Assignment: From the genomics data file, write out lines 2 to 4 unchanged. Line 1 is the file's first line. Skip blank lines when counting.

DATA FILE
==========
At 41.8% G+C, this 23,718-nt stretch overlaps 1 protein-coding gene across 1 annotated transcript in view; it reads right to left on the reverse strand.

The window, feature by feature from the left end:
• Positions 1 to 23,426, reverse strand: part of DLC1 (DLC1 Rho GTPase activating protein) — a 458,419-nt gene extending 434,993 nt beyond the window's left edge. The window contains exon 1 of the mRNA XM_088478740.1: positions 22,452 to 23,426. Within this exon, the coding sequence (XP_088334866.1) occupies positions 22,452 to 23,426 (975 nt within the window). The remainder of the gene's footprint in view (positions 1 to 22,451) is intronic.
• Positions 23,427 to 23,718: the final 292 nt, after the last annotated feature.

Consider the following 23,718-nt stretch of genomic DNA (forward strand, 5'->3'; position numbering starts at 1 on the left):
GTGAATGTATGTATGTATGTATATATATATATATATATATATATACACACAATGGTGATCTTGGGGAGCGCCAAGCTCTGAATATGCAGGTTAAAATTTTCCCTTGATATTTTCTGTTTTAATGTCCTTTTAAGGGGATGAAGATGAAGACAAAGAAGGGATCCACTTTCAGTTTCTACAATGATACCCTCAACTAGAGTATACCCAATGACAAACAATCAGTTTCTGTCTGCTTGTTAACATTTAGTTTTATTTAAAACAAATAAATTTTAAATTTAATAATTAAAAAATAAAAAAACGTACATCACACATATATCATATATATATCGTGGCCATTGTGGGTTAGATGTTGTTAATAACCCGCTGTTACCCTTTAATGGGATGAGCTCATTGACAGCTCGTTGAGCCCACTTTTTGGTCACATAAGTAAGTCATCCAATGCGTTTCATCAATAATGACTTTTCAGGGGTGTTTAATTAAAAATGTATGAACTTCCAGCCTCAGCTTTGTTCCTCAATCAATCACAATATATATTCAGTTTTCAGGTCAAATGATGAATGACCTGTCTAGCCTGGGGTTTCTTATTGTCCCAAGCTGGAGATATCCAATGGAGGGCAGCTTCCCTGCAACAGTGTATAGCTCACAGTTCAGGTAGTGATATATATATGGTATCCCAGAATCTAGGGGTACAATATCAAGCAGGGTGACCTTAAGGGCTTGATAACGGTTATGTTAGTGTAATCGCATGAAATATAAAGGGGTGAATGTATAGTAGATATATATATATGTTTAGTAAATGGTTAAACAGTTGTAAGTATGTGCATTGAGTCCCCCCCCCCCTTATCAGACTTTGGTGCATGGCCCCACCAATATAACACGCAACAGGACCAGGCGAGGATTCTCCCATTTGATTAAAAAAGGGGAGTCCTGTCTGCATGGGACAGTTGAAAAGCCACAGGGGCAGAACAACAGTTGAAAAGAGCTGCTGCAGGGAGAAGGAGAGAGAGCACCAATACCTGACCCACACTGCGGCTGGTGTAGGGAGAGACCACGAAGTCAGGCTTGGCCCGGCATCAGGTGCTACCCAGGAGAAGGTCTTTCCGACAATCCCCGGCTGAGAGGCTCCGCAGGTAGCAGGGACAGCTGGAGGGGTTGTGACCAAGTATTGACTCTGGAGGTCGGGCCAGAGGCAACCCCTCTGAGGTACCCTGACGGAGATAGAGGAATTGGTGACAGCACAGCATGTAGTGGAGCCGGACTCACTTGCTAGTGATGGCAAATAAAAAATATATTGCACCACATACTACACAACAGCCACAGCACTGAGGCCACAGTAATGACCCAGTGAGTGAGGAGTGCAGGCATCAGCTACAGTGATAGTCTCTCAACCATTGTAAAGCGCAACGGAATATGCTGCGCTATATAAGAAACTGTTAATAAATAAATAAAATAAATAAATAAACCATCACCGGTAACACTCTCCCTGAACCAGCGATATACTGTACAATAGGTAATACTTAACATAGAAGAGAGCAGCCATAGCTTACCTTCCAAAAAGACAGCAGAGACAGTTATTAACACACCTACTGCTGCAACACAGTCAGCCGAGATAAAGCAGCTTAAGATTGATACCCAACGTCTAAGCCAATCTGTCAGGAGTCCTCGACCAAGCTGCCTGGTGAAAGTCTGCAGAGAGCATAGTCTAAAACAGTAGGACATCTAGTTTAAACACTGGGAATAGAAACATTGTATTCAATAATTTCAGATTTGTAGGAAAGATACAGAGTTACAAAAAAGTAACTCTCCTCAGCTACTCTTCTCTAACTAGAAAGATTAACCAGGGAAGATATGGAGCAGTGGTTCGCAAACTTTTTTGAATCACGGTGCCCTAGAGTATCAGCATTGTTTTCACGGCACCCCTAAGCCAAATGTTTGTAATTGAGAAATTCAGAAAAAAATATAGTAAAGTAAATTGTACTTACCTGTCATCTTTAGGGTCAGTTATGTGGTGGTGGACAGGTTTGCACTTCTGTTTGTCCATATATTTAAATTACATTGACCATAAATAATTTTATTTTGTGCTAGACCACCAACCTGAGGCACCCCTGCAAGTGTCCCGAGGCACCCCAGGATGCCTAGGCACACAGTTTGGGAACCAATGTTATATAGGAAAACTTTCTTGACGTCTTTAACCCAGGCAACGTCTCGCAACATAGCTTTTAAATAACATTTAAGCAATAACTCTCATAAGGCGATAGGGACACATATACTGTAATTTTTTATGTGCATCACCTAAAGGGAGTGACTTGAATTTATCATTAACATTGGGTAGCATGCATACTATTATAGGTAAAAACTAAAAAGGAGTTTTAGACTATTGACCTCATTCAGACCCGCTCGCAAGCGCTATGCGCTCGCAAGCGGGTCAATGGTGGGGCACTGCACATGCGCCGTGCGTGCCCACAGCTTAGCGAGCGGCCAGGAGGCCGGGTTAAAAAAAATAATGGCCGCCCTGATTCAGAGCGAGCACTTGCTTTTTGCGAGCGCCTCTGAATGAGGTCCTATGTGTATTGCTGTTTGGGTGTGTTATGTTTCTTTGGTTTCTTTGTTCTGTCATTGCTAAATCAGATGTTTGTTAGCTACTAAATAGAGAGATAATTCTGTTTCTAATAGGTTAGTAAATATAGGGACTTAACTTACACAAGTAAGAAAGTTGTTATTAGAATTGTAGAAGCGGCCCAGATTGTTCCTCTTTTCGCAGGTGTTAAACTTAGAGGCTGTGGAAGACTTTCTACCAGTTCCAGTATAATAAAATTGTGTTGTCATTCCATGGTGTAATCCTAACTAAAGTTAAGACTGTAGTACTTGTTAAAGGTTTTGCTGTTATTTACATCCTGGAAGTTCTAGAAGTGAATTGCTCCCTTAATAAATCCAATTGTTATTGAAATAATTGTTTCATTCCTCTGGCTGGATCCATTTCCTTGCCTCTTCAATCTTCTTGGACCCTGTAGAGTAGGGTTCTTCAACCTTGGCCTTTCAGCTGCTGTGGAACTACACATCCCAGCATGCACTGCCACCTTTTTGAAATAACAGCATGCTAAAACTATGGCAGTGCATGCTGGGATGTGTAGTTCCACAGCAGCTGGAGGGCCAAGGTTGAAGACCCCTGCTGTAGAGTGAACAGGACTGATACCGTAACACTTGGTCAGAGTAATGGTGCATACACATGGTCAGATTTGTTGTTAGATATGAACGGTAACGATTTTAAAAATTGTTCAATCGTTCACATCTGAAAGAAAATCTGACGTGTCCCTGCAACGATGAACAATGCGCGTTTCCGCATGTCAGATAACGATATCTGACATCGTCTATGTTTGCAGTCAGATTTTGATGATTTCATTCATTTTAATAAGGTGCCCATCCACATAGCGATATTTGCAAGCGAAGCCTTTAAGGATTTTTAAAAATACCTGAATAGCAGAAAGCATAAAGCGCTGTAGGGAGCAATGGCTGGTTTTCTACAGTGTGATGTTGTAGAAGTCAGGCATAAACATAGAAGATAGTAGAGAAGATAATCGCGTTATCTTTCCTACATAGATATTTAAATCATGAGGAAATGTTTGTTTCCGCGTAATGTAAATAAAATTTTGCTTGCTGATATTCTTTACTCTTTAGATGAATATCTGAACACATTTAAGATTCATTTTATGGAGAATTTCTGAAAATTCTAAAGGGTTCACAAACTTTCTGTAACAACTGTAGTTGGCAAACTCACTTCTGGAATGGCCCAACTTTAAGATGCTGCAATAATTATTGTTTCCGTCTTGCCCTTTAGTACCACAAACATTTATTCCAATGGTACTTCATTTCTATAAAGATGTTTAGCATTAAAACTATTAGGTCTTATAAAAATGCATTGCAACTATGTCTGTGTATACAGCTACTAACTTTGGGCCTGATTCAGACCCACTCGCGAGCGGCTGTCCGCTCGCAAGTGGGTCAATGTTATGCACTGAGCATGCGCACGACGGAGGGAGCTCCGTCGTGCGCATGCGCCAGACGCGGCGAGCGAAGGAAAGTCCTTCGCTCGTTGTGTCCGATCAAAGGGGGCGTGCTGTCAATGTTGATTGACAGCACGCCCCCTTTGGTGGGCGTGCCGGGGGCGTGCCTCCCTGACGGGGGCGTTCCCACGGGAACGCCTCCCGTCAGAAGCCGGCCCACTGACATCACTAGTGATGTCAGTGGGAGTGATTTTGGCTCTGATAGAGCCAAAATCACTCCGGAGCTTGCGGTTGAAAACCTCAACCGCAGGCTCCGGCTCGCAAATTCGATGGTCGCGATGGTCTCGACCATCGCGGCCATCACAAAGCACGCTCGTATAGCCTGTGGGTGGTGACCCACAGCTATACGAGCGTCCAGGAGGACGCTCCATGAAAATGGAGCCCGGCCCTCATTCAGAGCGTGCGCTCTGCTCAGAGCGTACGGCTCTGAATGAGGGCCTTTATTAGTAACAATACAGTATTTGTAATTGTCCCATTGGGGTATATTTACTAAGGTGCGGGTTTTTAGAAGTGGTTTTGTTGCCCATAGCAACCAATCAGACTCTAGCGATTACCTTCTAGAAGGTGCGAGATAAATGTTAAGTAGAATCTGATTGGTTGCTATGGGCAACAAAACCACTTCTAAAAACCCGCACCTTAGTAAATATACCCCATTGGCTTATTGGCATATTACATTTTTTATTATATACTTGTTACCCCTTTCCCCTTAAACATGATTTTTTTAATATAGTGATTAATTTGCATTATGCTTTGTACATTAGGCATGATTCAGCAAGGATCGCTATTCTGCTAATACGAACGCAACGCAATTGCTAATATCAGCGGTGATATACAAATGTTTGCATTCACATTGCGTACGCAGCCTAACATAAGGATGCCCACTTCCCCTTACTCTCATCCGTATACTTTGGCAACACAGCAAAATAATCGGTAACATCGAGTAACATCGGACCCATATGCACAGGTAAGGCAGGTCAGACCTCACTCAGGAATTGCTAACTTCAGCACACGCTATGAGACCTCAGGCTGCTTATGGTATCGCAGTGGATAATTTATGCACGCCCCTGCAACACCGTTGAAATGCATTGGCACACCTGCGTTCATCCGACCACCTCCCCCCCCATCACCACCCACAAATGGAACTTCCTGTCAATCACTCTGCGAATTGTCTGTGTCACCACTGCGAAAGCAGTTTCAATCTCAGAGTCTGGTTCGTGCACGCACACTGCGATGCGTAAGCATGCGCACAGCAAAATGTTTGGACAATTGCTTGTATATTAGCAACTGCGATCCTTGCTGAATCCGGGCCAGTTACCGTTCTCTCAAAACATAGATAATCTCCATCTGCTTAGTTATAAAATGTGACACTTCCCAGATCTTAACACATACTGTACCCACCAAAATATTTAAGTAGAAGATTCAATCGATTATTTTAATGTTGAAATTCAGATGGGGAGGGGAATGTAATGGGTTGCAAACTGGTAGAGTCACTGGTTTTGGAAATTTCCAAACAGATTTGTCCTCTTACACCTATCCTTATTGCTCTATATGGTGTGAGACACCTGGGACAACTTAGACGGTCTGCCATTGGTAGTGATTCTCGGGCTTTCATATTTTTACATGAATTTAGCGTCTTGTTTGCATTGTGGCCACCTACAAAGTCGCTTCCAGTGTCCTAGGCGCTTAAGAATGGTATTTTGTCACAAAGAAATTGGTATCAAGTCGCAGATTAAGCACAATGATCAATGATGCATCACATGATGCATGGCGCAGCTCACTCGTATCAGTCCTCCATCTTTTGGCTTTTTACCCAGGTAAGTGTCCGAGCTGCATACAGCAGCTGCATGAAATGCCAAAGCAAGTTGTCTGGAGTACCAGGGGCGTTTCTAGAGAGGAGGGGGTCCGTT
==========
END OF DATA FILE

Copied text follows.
The window, feature by feature from the left end:
• Positions 1 to 23,426, reverse strand: part of DLC1 (DLC1 Rho GTPase activating protein) — a 458,419-nt gene extending 434,993 nt beyond the window's left edge. The window contains exon 1 of the mRNA XM_088478740.1: positions 22,452 to 23,426. Within this exon, the coding sequence (XP_088334866.1) occupies positions 22,452 to 23,426 (975 nt within the window). The remainder of the gene's footprint in view (positions 1 to 22,451) is intronic.
• Positions 23,427 to 23,718: the final 292 nt, after the last annotated feature.